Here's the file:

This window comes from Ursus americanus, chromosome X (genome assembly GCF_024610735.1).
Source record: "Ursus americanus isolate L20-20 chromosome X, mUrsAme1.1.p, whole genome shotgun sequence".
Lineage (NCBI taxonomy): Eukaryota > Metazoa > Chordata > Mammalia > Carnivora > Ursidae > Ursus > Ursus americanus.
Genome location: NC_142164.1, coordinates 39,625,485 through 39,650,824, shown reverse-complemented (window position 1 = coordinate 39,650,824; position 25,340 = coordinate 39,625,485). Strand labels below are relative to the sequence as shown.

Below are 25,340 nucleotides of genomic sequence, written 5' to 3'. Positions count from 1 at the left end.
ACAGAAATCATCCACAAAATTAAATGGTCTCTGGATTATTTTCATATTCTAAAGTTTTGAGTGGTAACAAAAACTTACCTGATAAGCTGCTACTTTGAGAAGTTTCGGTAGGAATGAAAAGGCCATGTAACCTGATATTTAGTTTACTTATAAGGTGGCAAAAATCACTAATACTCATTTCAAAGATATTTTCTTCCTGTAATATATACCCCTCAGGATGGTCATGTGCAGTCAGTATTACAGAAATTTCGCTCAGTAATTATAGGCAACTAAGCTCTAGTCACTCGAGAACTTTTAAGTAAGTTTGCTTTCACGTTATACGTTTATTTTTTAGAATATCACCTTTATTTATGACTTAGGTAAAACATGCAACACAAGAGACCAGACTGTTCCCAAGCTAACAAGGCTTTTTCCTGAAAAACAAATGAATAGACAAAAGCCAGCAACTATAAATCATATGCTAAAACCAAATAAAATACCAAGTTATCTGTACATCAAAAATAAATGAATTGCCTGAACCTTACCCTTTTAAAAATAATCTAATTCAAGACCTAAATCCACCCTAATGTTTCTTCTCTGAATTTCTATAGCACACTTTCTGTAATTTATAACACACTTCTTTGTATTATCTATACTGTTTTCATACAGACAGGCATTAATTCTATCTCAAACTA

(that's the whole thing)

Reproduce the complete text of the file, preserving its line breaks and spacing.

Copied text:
This window comes from Ursus americanus, chromosome X (genome assembly GCF_024610735.1).
Source record: "Ursus americanus isolate L20-20 chromosome X, mUrsAme1.1.p, whole genome shotgun sequence".
Lineage (NCBI taxonomy): Eukaryota > Metazoa > Chordata > Mammalia > Carnivora > Ursidae > Ursus > Ursus americanus.
Genome location: NC_142164.1, coordinates 39,625,485 through 39,650,824, shown reverse-complemented (window position 1 = coordinate 39,650,824; position 25,340 = coordinate 39,625,485). Strand labels below are relative to the sequence as shown.

Below are 25,340 nucleotides of genomic sequence, written 5' to 3'. Positions count from 1 at the left end.
ACAGAAATCATCCACAAAATTAAATGGTCTCTGGATTATTTTCATATTCTAAAGTTTTGAGTGGTAACAAAAACTTACCTGATAAGCTGCTACTTTGAGAAGTTTCGGTAGGAATGAAAAGGCCATGTAACCTGATATTTAGTTTACTTATAAGGTGGCAAAAATCACTAATACTCATTTCAAAGATATTTTCTTCCTGTAATATATACCCCTCAGGATGGTCATGTGCAGTCAGTATTACAGAAATTTCGCTCAGTAATTATAGGCAACTAAGCTCTAGTCACTCGAGAACTTTTAAGTAAGTTTGCTTTCACGTTATACGTTTATTTTTTAGAATATCACCTTTATTTATGACTTAGGTAAAACATGCAACACAAGAGACCAGACTGTTCCCAAGCTAACAAGGCTTTTTCCTGAAAAACAAATGAATAGACAAAAGCCAGCAACTATAAATCATATGCTAAAACCAAATAAAATACCAAGTTATCTGTACATCAAAAATAAATGAATTGCCTGAACCTTACCCTTTTAAAAATAATCTAATTCAAGACCTAAATCCACCCTAATGTTTCTTCTCTGAATTTCTATAGCACACTTTCTGTAATTTATAACACACTTCTTTGTATTATCTATACTGTTTTCATACAGACAGGCATTAATTCTATCTCAAACTA